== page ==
Forget dreaming of a white Christmas and substitute these well-known words with a “white February” for a more realistic image of our recent experiences.
While our Dutch counterparts have been skating on the ice, we have been able to build decent snow sculptures here and relieve the boredom of lock down with some serious outdoor activity.
There is rarely a dull moment at HSC. The yard is busy and we are meeting on Tuesday to discuss the long-awaited return to the river forthe 30 plus boats we have been looking after over the winter.
While we have been planning spring and summer 2021 with some trepidation given the underlying uncertainties, the sales office has been having sporadic bursts of activity with three boats selling last week and a few steady enquiries trickling in for sales and even charter.
The team is expanding again, and we are very happy to have Tim Saunders joining us. His background is in major civil engineering project management, so managing our team of summer staff should be child’s play for him.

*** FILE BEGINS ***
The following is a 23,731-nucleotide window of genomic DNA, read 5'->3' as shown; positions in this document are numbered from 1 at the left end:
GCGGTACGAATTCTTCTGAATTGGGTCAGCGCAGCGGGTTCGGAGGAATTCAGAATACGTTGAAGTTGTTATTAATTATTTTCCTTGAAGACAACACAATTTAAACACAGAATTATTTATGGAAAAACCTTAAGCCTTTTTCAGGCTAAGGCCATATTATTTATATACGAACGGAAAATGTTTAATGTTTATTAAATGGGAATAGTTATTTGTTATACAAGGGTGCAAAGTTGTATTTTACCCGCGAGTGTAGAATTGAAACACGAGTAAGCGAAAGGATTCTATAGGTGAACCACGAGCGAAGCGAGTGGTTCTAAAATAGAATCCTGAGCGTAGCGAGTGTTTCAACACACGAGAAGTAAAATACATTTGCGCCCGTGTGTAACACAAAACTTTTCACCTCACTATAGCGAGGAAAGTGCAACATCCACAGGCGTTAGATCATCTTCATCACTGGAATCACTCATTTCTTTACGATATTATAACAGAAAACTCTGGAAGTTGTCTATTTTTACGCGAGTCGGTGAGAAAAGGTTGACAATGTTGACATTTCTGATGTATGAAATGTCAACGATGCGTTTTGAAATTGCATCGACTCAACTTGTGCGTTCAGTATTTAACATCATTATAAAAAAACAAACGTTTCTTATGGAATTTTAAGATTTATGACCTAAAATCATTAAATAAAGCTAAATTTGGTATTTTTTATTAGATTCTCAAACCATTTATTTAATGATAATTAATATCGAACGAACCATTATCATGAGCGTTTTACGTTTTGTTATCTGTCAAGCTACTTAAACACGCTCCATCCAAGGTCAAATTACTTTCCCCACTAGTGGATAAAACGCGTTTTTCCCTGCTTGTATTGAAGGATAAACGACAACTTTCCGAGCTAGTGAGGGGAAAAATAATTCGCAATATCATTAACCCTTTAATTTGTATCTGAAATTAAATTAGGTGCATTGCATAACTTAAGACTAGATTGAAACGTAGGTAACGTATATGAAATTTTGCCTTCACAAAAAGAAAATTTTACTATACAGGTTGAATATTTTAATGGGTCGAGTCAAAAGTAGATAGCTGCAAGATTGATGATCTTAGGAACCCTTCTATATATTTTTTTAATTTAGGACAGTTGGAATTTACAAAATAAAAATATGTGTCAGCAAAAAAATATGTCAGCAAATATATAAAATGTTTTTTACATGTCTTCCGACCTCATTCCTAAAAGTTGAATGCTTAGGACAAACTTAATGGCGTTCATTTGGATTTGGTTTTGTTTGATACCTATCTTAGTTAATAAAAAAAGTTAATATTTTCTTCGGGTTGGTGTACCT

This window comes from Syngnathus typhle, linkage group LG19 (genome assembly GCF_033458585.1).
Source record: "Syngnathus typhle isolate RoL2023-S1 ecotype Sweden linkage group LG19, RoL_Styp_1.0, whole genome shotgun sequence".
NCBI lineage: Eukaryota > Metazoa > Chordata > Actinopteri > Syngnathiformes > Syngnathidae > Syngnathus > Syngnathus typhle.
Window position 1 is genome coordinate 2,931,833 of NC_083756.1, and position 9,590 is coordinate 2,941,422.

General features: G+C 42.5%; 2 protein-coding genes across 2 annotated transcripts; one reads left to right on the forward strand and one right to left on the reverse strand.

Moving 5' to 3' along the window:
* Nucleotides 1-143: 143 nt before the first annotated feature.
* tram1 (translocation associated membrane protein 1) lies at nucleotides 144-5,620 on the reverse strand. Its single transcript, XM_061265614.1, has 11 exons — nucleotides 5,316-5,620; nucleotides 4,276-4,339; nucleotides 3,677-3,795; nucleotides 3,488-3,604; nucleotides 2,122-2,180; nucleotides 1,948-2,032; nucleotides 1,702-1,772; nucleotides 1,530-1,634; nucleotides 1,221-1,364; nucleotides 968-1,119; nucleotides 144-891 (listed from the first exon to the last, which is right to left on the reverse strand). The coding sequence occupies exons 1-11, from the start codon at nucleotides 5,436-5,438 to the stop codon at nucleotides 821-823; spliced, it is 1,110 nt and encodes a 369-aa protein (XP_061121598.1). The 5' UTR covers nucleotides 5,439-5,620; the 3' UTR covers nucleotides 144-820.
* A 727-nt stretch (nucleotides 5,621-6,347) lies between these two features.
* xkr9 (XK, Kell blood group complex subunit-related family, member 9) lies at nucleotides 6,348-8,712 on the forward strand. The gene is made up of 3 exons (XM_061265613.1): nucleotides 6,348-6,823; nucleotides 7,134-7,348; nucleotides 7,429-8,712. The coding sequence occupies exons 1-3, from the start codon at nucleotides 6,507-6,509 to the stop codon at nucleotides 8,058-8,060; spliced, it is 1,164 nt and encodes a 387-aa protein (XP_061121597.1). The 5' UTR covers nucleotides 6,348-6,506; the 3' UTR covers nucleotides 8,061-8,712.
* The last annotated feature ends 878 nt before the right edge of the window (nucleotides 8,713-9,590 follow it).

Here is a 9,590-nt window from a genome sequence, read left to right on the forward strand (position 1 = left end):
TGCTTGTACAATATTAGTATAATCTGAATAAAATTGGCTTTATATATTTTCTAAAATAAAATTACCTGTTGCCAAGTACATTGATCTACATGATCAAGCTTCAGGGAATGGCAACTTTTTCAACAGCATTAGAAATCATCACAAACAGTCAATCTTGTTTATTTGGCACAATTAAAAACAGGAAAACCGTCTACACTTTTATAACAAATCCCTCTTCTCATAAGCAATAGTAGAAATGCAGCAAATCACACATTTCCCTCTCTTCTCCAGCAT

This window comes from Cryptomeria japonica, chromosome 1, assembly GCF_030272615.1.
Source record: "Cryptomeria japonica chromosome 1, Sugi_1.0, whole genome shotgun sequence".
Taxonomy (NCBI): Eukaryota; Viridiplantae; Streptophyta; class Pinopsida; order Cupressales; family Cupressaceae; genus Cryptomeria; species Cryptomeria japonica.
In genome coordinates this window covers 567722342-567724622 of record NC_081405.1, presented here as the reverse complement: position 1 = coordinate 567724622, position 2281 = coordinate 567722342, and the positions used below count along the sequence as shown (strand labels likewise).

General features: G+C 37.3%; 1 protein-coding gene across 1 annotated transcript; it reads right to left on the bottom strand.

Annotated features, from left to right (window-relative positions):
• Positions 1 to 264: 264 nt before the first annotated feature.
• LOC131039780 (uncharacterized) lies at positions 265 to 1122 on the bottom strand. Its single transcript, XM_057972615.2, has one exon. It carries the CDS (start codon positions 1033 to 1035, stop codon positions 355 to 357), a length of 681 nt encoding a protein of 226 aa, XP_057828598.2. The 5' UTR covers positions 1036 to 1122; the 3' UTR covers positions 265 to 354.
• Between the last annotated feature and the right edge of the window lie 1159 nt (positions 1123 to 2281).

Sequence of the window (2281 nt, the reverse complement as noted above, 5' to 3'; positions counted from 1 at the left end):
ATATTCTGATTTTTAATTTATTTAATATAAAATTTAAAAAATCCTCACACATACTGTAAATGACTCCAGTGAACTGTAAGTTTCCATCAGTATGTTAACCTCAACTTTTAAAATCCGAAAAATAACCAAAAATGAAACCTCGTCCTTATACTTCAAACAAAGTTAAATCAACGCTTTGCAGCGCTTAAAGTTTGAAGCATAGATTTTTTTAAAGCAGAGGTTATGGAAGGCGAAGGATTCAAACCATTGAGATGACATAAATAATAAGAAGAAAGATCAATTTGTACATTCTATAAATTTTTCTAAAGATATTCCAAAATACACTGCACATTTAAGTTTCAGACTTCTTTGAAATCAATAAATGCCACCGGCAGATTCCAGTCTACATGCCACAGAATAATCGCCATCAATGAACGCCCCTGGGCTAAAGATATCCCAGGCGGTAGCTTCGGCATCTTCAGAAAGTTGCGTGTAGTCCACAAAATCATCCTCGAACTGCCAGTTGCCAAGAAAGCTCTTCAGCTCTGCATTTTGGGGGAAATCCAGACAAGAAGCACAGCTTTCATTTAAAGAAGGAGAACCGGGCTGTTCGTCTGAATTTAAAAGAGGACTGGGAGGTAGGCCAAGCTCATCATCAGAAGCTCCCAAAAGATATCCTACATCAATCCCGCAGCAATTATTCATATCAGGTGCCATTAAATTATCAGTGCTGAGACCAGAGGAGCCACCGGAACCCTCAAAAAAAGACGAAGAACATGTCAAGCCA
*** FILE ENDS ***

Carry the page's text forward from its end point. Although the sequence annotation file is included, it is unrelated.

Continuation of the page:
And children there will be, as we have just confirmed a partnership with Beale Park Wildlife Park & Gardens to run a number of highly decorative waterfowl-themed electric boats, suitable for a child to drive with up to 3 other passengers. I just hope that the new Beale Park crocodile understands boundaries and keeps to his own pond!
During the calm before the storm, which the 2021 season undoubtedly will be again, I have been enjoying reading back numbers of Classic Boat and Watercraft magazines, while relishing an excellent book on Venice translated from the Dutch.
Readers' emails have been entertaining too, particularly those which talk about boats we have for sale, such as "Hero".
Into my inbox one day, popped a missive from the son of the skipper of "Hero" during the days when the boat was owned by John Player, and was used nationwide for advertising and marketing of the John Player & Sons' tobacco and cigarette brand: Player's. He appears to have been surrounded by scantily clad Player's girls whom he also had to chauffeur around the country to various events.
Pete Kellett writes, “For most of her life with Player’s “Hero” was to be towed round the country by a Landrover, with 6 Player’s girls aboard, attending rallies and events giving out rides and free cigarettes. The PC brigade would throw a fit these days but it’s part of history. There’s a fair few slides I’ve just remembered. I’ll dig them out and get them digitalised. As people pass and memories fade, hopefully most of these things can stay with or near the boat.”